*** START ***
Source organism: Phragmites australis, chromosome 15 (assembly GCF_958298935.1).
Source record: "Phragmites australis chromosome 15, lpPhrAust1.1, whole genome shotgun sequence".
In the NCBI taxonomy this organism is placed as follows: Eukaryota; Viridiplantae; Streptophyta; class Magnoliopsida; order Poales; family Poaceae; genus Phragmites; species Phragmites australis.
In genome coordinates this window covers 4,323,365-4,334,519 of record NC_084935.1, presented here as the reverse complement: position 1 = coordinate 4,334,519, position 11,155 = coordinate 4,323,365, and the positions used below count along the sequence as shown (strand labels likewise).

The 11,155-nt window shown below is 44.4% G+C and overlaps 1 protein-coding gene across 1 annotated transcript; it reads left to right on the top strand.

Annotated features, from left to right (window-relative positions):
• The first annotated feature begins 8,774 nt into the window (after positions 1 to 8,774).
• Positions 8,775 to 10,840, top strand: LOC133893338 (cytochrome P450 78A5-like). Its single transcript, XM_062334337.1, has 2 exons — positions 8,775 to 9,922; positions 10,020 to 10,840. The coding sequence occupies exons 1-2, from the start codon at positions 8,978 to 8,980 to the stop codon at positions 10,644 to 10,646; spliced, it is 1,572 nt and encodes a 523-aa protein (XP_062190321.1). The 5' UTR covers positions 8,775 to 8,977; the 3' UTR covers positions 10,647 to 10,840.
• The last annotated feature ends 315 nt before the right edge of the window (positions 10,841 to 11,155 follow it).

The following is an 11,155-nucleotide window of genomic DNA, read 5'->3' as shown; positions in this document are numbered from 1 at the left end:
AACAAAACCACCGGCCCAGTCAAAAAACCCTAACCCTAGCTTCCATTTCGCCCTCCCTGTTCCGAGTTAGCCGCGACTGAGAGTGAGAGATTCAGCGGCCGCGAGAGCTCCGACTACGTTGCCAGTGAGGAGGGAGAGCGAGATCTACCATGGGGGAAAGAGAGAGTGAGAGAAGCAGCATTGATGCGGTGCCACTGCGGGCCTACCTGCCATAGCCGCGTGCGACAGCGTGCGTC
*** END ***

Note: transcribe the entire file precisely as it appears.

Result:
Source organism: Phragmites australis, chromosome 15 (assembly GCF_958298935.1).
Source record: "Phragmites australis chromosome 15, lpPhrAust1.1, whole genome shotgun sequence".
In the NCBI taxonomy this organism is placed as follows: Eukaryota; Viridiplantae; Streptophyta; class Magnoliopsida; order Poales; family Poaceae; genus Phragmites; species Phragmites australis.
In genome coordinates this window covers 4,323,365-4,334,519 of record NC_084935.1, presented here as the reverse complement: position 1 = coordinate 4,334,519, position 11,155 = coordinate 4,323,365, and the positions used below count along the sequence as shown (strand labels likewise).

The 11,155-nt window shown below is 44.4% G+C and overlaps 1 protein-coding gene across 1 annotated transcript; it reads left to right on the top strand.

Annotated features, from left to right (window-relative positions):
• The first annotated feature begins 8,774 nt into the window (after positions 1 to 8,774).
• Positions 8,775 to 10,840, top strand: LOC133893338 (cytochrome P450 78A5-like). Its single transcript, XM_062334337.1, has 2 exons — positions 8,775 to 9,922; positions 10,020 to 10,840. The coding sequence occupies exons 1-2, from the start codon at positions 8,978 to 8,980 to the stop codon at positions 10,644 to 10,646; spliced, it is 1,572 nt and encodes a 523-aa protein (XP_062190321.1). The 5' UTR covers positions 8,775 to 8,977; the 3' UTR covers positions 10,647 to 10,840.
• The last annotated feature ends 315 nt before the right edge of the window (positions 10,841 to 11,155 follow it).

The following is an 11,155-nucleotide window of genomic DNA, read 5'->3' as shown; positions in this document are numbered from 1 at the left end:
AACAAAACCACCGGCCCAGTCAAAAAACCCTAACCCTAGCTTCCATTTCGCCCTCCCTGTTCCGAGTTAGCCGCGACTGAGAGTGAGAGATTCAGCGGCCGCGAGAGCTCCGACTACGTTGCCAGTGAGGAGGGAGAGCGAGATCTACCATGGGGGAAAGAGAGAGTGAGAGAAGCAGCATTGATGCGGTGCCACTGCGGGCCTACCTGCCATAGCCGCGTGCGACAGCGTGCGTC